3 reasons we don’t share the gospel -and what can be done about it

When people find a great new restaurant, golf course, retail store, or ice cream shop, they will go to great lengths on social media to let others know about their discovery. Word-of-mouth advertising takes over and things can go viral. You’ve seen it happen, I know.

One of the primary purposes we have as Christians is to share the good news of Jesus with others. The Great Commission is clear – we are to make disciples, and that process takes place when we introduce people to Jesus’ redemptive work on their behalf.

This is how I draw it out when I’m sharing with someone

Many believers don’t step out in faith and share what they’ve discovered about Jesus for a number of reasons. As a group leader, you can help them share the Good News. Here are three reasons why people don’t share their faith, and how to help them tell others about the most important message in the world:

  1. People don’t know a simple gospel presentation. I remember the day when people used to attend 12 week seminars to learn a one-hour gospel presentation (I doubt many people today will sit still that long!). Knowing a simple gospel presentation you can share “on the back of a napkin” is really important. I prefer the one used by The Navigators, their “one-verse evangelism” presentation. It’s based on Romans 6:23 and can be written down and easily shared quickly and conversationally. As a person who has led Bible study groups, I’ve taught group members this one-verse method, and it is easy to learn and share with others. This one-verse method feels more like a conversation than a presentation, and it is highly visual, too.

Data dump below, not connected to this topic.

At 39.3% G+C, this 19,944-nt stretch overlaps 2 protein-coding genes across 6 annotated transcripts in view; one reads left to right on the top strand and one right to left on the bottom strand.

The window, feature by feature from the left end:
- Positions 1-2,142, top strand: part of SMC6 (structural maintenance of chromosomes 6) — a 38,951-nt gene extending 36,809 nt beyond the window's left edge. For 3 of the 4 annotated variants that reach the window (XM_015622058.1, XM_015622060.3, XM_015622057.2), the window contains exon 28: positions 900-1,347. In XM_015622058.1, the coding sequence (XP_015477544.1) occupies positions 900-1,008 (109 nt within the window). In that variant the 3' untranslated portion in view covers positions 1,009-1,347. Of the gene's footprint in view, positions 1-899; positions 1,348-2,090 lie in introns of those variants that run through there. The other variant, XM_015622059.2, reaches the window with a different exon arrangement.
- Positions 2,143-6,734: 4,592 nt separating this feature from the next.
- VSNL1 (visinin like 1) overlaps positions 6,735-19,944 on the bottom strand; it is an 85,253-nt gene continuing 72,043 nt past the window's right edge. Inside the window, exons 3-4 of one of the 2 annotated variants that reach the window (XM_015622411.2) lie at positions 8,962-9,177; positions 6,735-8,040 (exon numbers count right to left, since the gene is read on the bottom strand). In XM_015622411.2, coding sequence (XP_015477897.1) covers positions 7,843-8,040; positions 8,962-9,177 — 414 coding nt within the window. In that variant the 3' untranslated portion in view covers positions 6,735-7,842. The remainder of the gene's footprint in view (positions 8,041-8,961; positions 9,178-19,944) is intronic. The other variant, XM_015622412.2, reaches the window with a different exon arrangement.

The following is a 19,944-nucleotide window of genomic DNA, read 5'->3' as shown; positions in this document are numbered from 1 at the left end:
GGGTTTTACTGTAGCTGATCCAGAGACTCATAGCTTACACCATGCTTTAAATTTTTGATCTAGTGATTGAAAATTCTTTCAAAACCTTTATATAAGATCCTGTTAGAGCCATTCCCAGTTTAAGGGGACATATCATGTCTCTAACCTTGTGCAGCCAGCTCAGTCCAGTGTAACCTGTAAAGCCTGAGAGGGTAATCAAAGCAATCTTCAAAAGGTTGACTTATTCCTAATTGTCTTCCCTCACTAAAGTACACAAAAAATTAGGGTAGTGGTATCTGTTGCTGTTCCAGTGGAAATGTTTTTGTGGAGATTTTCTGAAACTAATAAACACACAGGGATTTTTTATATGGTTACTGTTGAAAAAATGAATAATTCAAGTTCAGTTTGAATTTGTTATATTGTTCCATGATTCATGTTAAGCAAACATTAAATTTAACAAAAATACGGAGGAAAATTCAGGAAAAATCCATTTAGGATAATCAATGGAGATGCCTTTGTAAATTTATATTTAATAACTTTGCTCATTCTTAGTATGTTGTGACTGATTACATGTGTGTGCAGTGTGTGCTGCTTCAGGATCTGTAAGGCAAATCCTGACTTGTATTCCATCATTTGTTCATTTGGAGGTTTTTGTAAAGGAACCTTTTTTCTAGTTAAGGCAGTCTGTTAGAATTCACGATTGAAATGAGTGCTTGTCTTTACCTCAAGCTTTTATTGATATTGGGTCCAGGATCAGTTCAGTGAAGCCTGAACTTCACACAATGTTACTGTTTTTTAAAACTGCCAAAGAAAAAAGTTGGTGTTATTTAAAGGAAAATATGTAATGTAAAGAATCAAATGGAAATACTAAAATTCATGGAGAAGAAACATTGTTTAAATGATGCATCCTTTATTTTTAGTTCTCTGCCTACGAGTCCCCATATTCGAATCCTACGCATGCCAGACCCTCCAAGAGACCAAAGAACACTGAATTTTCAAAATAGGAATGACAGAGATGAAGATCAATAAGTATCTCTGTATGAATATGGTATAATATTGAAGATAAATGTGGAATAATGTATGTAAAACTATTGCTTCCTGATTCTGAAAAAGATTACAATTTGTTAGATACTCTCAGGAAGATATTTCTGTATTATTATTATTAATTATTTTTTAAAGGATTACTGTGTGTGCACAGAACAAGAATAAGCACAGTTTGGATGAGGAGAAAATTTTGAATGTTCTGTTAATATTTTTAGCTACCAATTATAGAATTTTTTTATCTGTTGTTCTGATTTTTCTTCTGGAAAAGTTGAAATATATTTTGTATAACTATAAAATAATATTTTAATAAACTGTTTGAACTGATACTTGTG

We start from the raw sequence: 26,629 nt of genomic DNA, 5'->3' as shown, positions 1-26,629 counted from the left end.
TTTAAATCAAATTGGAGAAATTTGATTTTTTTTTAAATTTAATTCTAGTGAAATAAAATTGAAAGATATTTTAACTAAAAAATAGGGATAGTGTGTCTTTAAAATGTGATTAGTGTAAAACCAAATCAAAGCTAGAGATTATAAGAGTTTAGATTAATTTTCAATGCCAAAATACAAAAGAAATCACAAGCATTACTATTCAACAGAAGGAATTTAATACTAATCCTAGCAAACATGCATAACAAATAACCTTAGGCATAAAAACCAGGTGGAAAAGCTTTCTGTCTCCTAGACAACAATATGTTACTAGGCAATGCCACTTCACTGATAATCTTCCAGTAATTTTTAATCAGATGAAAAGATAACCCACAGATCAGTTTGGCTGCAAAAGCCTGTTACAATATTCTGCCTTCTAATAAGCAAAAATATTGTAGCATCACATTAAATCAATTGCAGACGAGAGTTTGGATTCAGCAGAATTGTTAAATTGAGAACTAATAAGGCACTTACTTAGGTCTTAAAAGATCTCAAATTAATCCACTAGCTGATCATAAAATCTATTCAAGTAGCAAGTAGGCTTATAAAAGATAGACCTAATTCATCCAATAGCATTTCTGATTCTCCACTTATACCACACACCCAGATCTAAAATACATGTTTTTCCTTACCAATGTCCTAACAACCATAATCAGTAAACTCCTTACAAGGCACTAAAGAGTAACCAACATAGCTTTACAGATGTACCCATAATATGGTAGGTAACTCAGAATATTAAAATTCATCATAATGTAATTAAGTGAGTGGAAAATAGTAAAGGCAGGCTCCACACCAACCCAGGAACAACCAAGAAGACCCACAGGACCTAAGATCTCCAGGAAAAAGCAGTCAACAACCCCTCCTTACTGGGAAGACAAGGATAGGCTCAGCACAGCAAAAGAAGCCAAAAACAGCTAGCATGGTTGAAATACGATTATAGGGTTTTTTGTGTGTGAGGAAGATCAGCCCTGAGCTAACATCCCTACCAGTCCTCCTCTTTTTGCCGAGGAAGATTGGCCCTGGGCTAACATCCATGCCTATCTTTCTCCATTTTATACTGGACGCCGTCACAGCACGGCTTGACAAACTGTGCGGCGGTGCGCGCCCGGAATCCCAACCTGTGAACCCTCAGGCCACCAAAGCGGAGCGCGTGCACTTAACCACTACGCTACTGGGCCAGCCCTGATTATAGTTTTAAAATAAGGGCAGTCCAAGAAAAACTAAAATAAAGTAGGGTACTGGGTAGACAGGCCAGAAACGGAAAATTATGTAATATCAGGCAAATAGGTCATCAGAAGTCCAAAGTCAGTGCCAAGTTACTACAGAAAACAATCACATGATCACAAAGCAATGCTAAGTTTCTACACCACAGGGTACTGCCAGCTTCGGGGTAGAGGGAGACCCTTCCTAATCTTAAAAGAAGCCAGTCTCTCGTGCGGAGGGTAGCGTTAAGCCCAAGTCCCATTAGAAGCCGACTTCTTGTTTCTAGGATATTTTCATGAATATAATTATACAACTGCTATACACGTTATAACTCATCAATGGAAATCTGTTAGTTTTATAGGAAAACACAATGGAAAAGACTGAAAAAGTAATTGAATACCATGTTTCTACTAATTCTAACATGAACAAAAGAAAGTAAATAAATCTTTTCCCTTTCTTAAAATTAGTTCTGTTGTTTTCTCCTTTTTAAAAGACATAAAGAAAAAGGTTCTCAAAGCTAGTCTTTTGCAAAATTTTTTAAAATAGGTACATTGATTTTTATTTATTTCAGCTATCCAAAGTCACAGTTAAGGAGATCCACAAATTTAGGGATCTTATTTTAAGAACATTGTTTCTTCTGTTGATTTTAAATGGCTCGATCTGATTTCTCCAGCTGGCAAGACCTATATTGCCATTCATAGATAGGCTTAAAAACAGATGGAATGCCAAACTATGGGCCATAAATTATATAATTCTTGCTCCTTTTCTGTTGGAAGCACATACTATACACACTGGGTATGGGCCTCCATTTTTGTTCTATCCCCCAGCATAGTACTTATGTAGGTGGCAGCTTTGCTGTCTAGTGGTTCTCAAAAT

2. People don’t know how to articulate their testimony. The second thing that people don’t know is how to give an “elevator speech” about their come-to-Jesus moment. If they haven’t thought it out, they just don’t know where to start. People can be taught to write out their story (testimony) in three parts: their life before coming to Christ, the situation surrounding their salvation experience, and their life after receiving Jesus as their Savior. Group leaders can give group members time to write this out during a Bible study session, and then give them more time to practice sharing their testimony with another person in the group. This gives people a safe place to practice and hone their story. As confidence rises, so will the chances that they will speak up when the moment arises with a non-believing person. When your group has an evangelistic, gospel-centered study, that is a great time to do this with them as a learning exercise woven into your lesson plan.
  3. People don’t feel the urgency to share. Just like Peter’s critics (see 2 Peter 3) who thought that Jesus’ return wasn’t going to happen, believers can be lulled into thinking that Jesus’ return isn’t imminent. Peter reminded his opponents that the Lord counts time differently, “delays” his return so that people can hear the gospel, and that unbelievers at Christ’s return will face a terrible day of judgment. It’s a sobering chapter in the Bible that encourages all believers to embrace the urgency of the hour and get busy sharing the gospel. It’s a passage that group leaders can teach to help their group members see the seriousness and the urgency of helping others hear about Jesus.

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